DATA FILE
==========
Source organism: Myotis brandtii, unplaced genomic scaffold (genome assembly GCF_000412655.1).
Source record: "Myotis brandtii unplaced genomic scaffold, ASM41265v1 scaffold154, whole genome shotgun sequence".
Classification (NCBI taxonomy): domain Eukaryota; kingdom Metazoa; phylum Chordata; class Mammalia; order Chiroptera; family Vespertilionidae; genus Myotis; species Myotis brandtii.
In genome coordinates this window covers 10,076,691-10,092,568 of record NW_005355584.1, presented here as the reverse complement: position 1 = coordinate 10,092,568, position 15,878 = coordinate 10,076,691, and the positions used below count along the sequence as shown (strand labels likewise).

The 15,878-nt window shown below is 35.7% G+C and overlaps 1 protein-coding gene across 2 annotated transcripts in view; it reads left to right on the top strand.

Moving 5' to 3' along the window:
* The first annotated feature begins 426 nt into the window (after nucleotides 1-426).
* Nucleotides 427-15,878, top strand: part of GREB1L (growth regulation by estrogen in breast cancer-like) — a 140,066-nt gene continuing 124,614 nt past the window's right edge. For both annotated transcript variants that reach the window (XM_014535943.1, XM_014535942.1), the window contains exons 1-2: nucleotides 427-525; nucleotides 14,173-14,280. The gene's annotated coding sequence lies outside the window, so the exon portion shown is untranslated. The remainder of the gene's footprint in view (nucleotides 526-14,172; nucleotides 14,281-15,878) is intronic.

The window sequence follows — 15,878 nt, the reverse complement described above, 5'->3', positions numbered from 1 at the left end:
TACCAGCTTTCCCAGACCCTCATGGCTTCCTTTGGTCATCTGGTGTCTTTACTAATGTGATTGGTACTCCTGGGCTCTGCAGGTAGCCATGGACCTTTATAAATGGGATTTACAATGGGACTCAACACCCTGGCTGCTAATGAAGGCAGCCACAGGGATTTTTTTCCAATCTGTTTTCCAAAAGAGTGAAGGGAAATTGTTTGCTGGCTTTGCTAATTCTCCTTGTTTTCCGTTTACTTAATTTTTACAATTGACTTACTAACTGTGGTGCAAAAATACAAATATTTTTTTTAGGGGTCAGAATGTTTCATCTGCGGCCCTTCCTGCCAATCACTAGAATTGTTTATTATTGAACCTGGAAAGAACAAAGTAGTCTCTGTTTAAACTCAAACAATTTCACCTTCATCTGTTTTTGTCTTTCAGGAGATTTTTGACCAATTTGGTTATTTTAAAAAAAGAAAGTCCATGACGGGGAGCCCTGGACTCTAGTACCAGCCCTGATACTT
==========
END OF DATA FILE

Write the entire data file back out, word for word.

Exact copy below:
Source organism: Myotis brandtii, unplaced genomic scaffold (genome assembly GCF_000412655.1).
Source record: "Myotis brandtii unplaced genomic scaffold, ASM41265v1 scaffold154, whole genome shotgun sequence".
Classification (NCBI taxonomy): domain Eukaryota; kingdom Metazoa; phylum Chordata; class Mammalia; order Chiroptera; family Vespertilionidae; genus Myotis; species Myotis brandtii.
In genome coordinates this window covers 10,076,691-10,092,568 of record NW_005355584.1, presented here as the reverse complement: position 1 = coordinate 10,092,568, position 15,878 = coordinate 10,076,691, and the positions used below count along the sequence as shown (strand labels likewise).

The 15,878-nt window shown below is 35.7% G+C and overlaps 1 protein-coding gene across 2 annotated transcripts in view; it reads left to right on the top strand.

Moving 5' to 3' along the window:
* The first annotated feature begins 426 nt into the window (after nucleotides 1-426).
* Nucleotides 427-15,878, top strand: part of GREB1L (growth regulation by estrogen in breast cancer-like) — a 140,066-nt gene continuing 124,614 nt past the window's right edge. For both annotated transcript variants that reach the window (XM_014535943.1, XM_014535942.1), the window contains exons 1-2: nucleotides 427-525; nucleotides 14,173-14,280. The gene's annotated coding sequence lies outside the window, so the exon portion shown is untranslated. The remainder of the gene's footprint in view (nucleotides 526-14,172; nucleotides 14,281-15,878) is intronic.

The window sequence follows — 15,878 nt, the reverse complement described above, 5'->3', positions numbered from 1 at the left end:
TACCAGCTTTCCCAGACCCTCATGGCTTCCTTTGGTCATCTGGTGTCTTTACTAATGTGATTGGTACTCCTGGGCTCTGCAGGTAGCCATGGACCTTTATAAATGGGATTTACAATGGGACTCAACACCCTGGCTGCTAATGAAGGCAGCCACAGGGATTTTTTTCCAATCTGTTTTCCAAAAGAGTGAAGGGAAATTGTTTGCTGGCTTTGCTAATTCTCCTTGTTTTCCGTTTACTTAATTTTTACAATTGACTTACTAACTGTGGTGCAAAAATACAAATATTTTTTTTAGGGGTCAGAATGTTTCATCTGCGGCCCTTCCTGCCAATCACTAGAATTGTTTATTATTGAACCTGGAAAGAACAAAGTAGTCTCTGTTTAAACTCAAACAATTTCACCTTCATCTGTTTTTGTCTTTCAGGAGATTTTTGACCAATTTGGTTATTTTAAAAAAAGAAAGTCCATGACGGGGAGCCCTGGACTCTAGTACCAGCCCTGATACTT